With prices to purchase or rent homes in Ireland at yet another all-time high, the cost of housing is having far-reaching impacts both socially and economically. For the jobs market, there is pressure on employers to raise wages, while employees are willing to change jobs in search of better salaries and progression, in order to get on the property ladder. In the wake of the pandemic, the “Great Resignation” is seeing a candidates recruitment market with fierce competition to retain talent, and labour shortages across many industries. At CareerWise, we are recruitment specialists with expert awareness of the influences and pressures on the world of jobs. Here are our thoughts about the effect of housing prices on the jobs market in Ireland in 2022.
According to the myhome.ie Q1 Property Report 2022, there has been no let-up in the pressure on property, with a 12.3% rise in property prices nationwide in the first quarter of this year. The lack of supply (there is a record low of only 11,200 homes listed for sale nationally on MyHome.ie.) combined with continued demand means they forecast that this upward price trend will continue. This pressure translates into the rental market too: according to the latest report by daft.ie, average rental prices in Ireland have reached a record high for the tenth quarter in succession. The average cost of renting in Ireland is now €1,334 a month, a figure 30% higher than the peak figure in 2008. In May, the Irish Times reported that there were only 851 homes for rent nationally on the daft.ie property website.
Ireland’s strong labour market is only stoking house prices. With talented employees finding their skills in high demand, wages are rising – with average pay growth now running at 5.4%. With strict Central Bank rules binding mortgage lenders, it is clear that income growth is driving greater mortgage debt, rather than higher-risk lending. A report by Ronan Lyons concludes that 1-2 years after 1,000 extra jobs have been created, monthly rents in nearby properties will be between 0.5% and 1% higher. The effect on property prices is at least 2% (although statistically, the correlation is less consistent).
The requirements for getting a mortgage also put more pressure on the job market. Lenders generally accept applications from two employed adults on good wages – those who fall outside these specifications will likely have greater difficulty in getting a mortgage. So there is a huge incentive for prospective homeowners to focus on climbing the career ladder, and most would be very willing to change to a higher-paying job in order to buy a home.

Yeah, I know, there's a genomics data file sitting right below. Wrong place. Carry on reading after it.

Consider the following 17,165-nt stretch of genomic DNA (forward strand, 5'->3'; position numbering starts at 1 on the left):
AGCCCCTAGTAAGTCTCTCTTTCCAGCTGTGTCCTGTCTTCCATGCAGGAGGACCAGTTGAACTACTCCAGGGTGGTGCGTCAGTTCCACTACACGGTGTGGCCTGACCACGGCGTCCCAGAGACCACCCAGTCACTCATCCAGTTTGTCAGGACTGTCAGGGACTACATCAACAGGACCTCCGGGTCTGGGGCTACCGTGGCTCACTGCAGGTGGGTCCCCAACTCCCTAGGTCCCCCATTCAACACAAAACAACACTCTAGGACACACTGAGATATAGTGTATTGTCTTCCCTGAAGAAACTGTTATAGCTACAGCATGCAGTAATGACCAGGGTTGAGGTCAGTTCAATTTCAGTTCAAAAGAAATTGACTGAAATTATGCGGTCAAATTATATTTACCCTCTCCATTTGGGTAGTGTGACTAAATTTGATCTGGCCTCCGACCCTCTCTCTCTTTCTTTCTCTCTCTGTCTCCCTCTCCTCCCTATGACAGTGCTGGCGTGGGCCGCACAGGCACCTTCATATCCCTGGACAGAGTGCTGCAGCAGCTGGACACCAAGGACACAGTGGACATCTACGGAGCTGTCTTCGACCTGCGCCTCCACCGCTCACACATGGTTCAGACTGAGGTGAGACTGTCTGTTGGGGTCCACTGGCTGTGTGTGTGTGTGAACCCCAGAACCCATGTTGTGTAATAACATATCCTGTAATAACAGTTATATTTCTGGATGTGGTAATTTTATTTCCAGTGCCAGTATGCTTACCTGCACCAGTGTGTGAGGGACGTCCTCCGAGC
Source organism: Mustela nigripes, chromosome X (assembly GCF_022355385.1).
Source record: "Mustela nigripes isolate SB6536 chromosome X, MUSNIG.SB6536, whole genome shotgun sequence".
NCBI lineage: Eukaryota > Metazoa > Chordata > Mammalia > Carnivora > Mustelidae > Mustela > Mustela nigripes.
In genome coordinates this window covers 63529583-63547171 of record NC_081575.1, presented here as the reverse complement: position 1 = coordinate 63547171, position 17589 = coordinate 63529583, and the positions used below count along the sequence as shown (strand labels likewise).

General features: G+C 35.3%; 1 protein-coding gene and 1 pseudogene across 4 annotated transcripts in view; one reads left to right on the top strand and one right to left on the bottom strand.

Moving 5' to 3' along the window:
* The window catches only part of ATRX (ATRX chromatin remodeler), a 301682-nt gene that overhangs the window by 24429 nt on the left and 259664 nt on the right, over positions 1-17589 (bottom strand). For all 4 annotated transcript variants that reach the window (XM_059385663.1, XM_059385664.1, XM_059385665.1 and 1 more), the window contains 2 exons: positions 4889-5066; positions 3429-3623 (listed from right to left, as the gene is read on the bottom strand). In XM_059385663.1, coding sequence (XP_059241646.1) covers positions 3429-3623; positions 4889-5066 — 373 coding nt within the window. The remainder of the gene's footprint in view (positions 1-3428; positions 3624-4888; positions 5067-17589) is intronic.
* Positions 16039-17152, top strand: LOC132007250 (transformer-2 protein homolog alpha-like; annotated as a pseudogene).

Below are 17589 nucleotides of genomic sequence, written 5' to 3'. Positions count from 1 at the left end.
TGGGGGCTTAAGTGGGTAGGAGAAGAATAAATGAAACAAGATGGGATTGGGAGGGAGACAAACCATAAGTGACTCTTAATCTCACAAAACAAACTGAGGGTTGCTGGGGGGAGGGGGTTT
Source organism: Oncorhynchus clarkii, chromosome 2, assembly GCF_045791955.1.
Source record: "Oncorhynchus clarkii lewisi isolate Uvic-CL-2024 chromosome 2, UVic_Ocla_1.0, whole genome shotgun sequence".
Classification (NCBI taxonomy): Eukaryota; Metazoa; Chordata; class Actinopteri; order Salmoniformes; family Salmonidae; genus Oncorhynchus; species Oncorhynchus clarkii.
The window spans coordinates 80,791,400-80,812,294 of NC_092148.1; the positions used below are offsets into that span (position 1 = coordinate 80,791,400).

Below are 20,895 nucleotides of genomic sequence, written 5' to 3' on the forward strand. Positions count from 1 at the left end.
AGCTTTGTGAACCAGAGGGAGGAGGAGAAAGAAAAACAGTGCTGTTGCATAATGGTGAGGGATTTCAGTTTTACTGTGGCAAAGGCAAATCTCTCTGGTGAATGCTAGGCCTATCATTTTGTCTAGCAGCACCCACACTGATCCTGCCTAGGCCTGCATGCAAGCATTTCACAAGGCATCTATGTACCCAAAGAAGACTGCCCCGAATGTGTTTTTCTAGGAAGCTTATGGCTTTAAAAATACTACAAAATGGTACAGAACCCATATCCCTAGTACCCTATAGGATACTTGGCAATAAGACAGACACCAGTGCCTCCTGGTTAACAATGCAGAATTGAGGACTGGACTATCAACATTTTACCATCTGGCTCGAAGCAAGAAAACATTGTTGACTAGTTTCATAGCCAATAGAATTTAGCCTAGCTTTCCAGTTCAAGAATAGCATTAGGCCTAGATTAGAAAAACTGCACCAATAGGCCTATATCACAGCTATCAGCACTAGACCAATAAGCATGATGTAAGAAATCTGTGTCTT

However, despite all these pressures, there are also societal changes that might help employees struggling to afford a place to live. Remote working has become much more common, allowing workers to move out of more expensive areas. Trading the city for the countryside and remote working has the added benefits of no commuting and potentially better quality of life, as well as lower house prices.
But this isn’t a straightforward benefit for potential employees. Dublin companies, which traditionally pay higher salaries, are now able to recruit from a much wider area, meaning those still paying expensive city living prices face increased competition for roles that can cater to their living costs. Companies in rural regions are being priced out of hiring local talent who can now work remotely for Dublin firms. The wage gap between city and country is increasingly out of balance with employee needs.
However, there are some signs internationally that the housing market is about to turn. With interest rates increasing and the cost of living rising, buyers seem likely to become more restrained New Zealand has had a similar housing surge to Ireland, with a lack of affordability and rising prices for the last decade. However, according to the Irish Times, New Zealand has just experienced their biggest quarterly price drop in ten years, and it seems possible that Ireland may follow suit. But any cooling in the market will take time, and that will provide little comfort to those who need a solution for their living situation now.
With the increased cost of housing putting ever more pressure on the cost of living, many employees are searching for roles with better wages. If you need career guidance, get in touch with CareerWise today.
As Ireland’s leading specialist recruiter for the engineering, supply chain, science, pharmaceutical, IT and accounting industries in Ireland, we are experts in helping talented candidates achieve their career goals.
Contact us online now or call us on +353 (0) 21 206 1900 to arrange a consultation.
Joe Robbins is co-founder of CareerWise Recruitment. A graduate of the University of Limerick (Degree in Business Studies, 1985), Joe worked in the UK for five years where he specialised in materials management, production management and plant management for a number of companies.
He returned to Ireland in 1992 to become Operations Manager for a Cork-based start-up, FMC Automotive Division which was subsequently taken over by Snap-on Equipment. Joe managed the business re-location of this company to Shannon in 1997 before setting up CareerWise Recruitment in 1999.
He is a committee member of the Chartered Institute of Personnel and Development (CIPD) Mid-West region, and a former Director and Vice President of the Shannon Chamber of Commerce. Joe is former Chairperson of the Sixmilebridge Camogie Club and current Chairperson of the Clare County Camogie Board.
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Phone: +353 (0) 21 206 1900